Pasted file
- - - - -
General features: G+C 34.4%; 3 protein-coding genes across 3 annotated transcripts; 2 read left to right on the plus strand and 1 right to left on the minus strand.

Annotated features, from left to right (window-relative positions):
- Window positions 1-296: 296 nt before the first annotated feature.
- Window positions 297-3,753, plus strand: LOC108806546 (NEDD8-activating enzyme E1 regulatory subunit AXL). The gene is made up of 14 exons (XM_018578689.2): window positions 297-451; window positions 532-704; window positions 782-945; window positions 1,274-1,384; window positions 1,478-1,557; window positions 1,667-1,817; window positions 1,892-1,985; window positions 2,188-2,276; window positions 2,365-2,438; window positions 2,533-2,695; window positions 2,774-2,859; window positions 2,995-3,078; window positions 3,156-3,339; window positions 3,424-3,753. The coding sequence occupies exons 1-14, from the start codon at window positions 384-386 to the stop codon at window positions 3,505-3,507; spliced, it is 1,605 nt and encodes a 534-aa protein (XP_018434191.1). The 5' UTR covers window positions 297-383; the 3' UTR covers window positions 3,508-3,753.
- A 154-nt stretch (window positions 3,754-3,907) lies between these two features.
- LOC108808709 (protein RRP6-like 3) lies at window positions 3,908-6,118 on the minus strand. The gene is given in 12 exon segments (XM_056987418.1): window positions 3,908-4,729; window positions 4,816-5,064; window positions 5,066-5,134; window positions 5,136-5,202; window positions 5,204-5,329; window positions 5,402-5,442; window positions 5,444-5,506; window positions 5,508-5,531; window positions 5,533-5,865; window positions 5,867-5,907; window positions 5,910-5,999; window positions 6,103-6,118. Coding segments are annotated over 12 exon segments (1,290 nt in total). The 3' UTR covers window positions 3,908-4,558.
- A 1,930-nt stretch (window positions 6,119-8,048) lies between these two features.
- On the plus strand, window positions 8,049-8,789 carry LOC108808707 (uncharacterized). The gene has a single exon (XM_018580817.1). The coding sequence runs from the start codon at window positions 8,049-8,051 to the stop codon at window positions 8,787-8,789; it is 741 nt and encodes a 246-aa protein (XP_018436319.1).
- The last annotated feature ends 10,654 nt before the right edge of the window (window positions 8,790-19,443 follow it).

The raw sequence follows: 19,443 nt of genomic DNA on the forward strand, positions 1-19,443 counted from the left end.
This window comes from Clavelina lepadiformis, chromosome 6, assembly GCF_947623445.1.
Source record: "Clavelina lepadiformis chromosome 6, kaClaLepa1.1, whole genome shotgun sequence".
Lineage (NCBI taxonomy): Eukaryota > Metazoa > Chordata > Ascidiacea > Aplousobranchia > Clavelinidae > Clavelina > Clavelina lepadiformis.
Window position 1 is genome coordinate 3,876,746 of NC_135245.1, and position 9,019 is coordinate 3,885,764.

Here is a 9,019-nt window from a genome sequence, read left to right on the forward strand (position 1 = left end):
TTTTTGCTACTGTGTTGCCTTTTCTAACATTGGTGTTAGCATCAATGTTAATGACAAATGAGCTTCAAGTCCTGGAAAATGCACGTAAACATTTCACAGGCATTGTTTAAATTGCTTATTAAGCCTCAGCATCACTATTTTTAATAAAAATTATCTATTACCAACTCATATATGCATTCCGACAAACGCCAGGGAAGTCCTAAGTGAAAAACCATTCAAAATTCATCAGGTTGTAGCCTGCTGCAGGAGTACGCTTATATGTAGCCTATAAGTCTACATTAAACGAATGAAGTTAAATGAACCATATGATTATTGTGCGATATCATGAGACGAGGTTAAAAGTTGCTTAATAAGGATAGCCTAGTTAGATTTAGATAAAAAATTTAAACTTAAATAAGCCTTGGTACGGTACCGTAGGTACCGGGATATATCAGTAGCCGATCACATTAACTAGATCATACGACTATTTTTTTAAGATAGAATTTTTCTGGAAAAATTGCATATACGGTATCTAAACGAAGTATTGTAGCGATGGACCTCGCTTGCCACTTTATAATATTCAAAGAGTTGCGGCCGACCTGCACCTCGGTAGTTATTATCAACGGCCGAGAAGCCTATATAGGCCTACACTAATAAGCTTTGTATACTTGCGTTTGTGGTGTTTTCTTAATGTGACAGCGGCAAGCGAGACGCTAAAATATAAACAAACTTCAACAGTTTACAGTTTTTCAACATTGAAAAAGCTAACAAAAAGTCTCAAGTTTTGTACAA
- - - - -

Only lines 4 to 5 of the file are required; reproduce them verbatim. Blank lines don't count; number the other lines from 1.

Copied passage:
- Window positions 297-3,753, plus strand: LOC108806546 (NEDD8-activating enzyme E1 regulatory subunit AXL). The gene is made up of 14 exons (XM_018578689.2): window positions 297-451; window positions 532-704; window positions 782-945; window positions 1,274-1,384; window positions 1,478-1,557; window positions 1,667-1,817; window positions 1,892-1,985; window positions 2,188-2,276; window positions 2,365-2,438; window positions 2,533-2,695; window positions 2,774-2,859; window positions 2,995-3,078; window positions 3,156-3,339; window positions 3,424-3,753. The coding sequence occupies exons 1-14, from the start codon at window positions 384-386 to the stop codon at window positions 3,505-3,507; spliced, it is 1,605 nt and encodes a 534-aa protein (XP_018434191.1). The 5' UTR covers window positions 297-383; the 3' UTR covers window positions 3,508-3,753.
- A 154-nt stretch (window positions 3,754-3,907) lies between these two features.